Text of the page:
Live Export

Wellard announces its first beef cattle shipment to China

Beef Central, 19/09/2017

Wellard launched the Ocean Shearer at the Cosco Shipyard in Dalian, China, in April last year. The 23,500 square metre carrying capacity vessel, which can transport 20,000 cattle or 75,000 sheep or a combination of both, was built to play a large role in the emerging Australia to China live beef cattle export trade.


AUSTRALIA’S largest livestock exporting company Wellard Limited has today placed an order for 2000 Angus and Black Baldy steers, which which will comprise its first shipment of slaughter cattle from Australia to China.

Wellard is sourcing 530kg-630kg steers from below the Bluetongue line for delivery to Portland in mid-October, with shipment expected in late October.

The development follows recent downward shifts in the price of Australian cattle which have helped to remove a major barrier that has stifled the trade’s development since Australia and China signed a new cattle export protocol to open the market in mid-2015.

Wellard Limited has been buffeted by tough trading conditions since publicly listing in late 2015, having announced substantial losses and losing significant share-price value since that time.

The company has constantly pointed to the potential growth that exists in the beef cattle export trade to China as a reason for investors to stay positive about its future.

Last year Wellard CEO Mauro Balzarini predicted the trade was on the cusp of developing into a one million head per year business.

However, the continued high price of cattle in Australia due to drought-forced herd rundowns has largely stifled trade activity since the market was opened with the signing of a protocol between Australia and China in mid-2015.

The recent fall in cattle prices that has helped to trigger this deal would also be expected to underpin more business between other Australian exporters and China customers in coming months.

The only previous consignments of live cattle from Australia to China since the protocol was signed were three air-consignments and this year’s sea shipment organised by Elders and North Australia Cattle Company.

Wellard Limited announced today it will ship approximately 2000 cattle to be loaded for the shipment from south east Australia.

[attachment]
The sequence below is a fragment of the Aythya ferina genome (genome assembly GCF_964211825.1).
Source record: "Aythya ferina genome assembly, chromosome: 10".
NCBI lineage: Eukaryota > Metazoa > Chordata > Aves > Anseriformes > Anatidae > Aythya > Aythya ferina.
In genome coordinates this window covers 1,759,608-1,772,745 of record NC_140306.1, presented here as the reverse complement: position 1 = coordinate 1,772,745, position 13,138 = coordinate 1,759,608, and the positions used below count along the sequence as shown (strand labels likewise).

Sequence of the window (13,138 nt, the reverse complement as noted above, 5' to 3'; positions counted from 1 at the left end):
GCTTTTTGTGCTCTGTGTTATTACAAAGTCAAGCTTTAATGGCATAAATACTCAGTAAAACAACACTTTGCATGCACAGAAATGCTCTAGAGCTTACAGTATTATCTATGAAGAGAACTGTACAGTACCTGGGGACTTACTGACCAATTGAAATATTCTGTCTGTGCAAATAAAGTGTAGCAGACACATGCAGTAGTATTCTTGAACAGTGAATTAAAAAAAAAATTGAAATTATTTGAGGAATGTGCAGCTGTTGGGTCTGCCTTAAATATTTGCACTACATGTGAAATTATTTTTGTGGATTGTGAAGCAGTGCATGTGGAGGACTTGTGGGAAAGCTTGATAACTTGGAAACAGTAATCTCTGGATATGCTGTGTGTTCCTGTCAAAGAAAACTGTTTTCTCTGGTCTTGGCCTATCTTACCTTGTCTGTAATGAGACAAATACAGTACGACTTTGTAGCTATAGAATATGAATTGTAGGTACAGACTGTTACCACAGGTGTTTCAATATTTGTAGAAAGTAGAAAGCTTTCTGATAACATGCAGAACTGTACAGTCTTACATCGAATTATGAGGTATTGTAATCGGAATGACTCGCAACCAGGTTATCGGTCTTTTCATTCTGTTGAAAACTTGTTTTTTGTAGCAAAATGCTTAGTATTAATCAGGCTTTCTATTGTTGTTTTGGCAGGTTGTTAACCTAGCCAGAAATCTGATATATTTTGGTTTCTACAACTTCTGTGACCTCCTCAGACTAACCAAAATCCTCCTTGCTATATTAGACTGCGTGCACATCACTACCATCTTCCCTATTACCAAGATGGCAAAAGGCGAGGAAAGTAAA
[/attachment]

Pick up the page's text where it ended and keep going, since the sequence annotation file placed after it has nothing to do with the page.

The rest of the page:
The cattle are being supplied to Rongcheng HCMH Trade and Service Co., Ltd, a subsidiary of Tai Xiang Group, which is an established Chinese company specialising in frozen and processed food.

The shipment, despite being relatively small, is the largest to date of this type and represented a very significant step in the Company’s implementation of its strategy for China, said Wellard CEO and Managing Director Mauro Balzarini.

“We have been working very hard to develop the China market for a long time and I would like to congratulate Wellard’s China Team, and particularly Scot Braithwaite, Bernie Brosnan and Eva Fu for their fantastic marketing effort.

“We see this as the start of a long-term relationship with clients in China, in the same professional way we have worked closely with our customers in other markets for the last three decades, including establishing ESCAS supply chain integrity with a special emphasis on animal welfare.

“As we have stated before, China offers big potential for Wellard and the Australian cattle industry in general, and we are confident this first shipment will pave the way for the development of a more regular trade and grow our exports to China.

“This will benefit Wellard’s stakeholders and also producers in Australia as China will import cattle with different specification to Vietnam and Indonesia.”

The cattle will be quarantined and then processed in a purpose-built facility in China, which has been ESCAS (Exporter Supply Chain Assurance Scheme) accredited.

Wellard said the sale contract is subject to conditions precedent including receipt of a deposit and completion of all letter of credit requirements.

Wellard Ltd’s share price was trading 1.5c higher for the day at 14c following this morning’s announcement.

Source: Wellard


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